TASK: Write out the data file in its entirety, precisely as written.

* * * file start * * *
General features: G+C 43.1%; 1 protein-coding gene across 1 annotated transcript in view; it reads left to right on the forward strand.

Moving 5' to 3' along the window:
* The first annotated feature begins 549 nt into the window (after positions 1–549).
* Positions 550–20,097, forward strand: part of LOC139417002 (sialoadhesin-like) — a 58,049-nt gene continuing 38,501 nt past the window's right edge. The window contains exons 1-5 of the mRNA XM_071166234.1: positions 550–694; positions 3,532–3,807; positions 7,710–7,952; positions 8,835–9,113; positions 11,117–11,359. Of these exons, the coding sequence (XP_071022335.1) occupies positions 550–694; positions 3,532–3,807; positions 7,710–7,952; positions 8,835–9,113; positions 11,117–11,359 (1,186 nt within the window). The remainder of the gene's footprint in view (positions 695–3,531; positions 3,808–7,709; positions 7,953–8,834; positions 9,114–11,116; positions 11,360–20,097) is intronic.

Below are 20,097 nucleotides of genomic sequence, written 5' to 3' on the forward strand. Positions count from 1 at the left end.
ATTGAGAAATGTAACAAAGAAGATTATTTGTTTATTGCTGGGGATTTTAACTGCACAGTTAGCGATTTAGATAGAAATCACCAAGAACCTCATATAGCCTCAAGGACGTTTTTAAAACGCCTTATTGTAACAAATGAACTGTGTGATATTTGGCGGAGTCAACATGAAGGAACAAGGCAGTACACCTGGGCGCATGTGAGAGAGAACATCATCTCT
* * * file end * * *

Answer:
General features: G+C 43.1%; 1 protein-coding gene across 1 annotated transcript in view; it reads left to right on the forward strand.

Moving 5' to 3' along the window:
* The first annotated feature begins 549 nt into the window (after positions 1–549).
* Positions 550–20,097, forward strand: part of LOC139417002 (sialoadhesin-like) — a 58,049-nt gene continuing 38,501 nt past the window's right edge. The window contains exons 1-5 of the mRNA XM_071166234.1: positions 550–694; positions 3,532–3,807; positions 7,710–7,952; positions 8,835–9,113; positions 11,117–11,359. Of these exons, the coding sequence (XP_071022335.1) occupies positions 550–694; positions 3,532–3,807; positions 7,710–7,952; positions 8,835–9,113; positions 11,117–11,359 (1,186 nt within the window). The remainder of the gene's footprint in view (positions 695–3,531; positions 3,808–7,709; positions 7,953–8,834; positions 9,114–11,116; positions 11,360–20,097) is intronic.

Below are 20,097 nucleotides of genomic sequence, written 5' to 3' on the forward strand. Positions count from 1 at the left end.
ATTGAGAAATGTAACAAAGAAGATTATTTGTTTATTGCTGGGGATTTTAACTGCACAGTTAGCGATTTAGATAGAAATCACCAAGAACCTCATATAGCCTCAAGGACGTTTTTAAAACGCCTTATTGTAACAAATGAACTGTGTGATATTTGGCGGAGTCAACATGAAGGAACAAGGCAGTACACCTGGGCGCATGTGAGAGAGAACATCATCTCT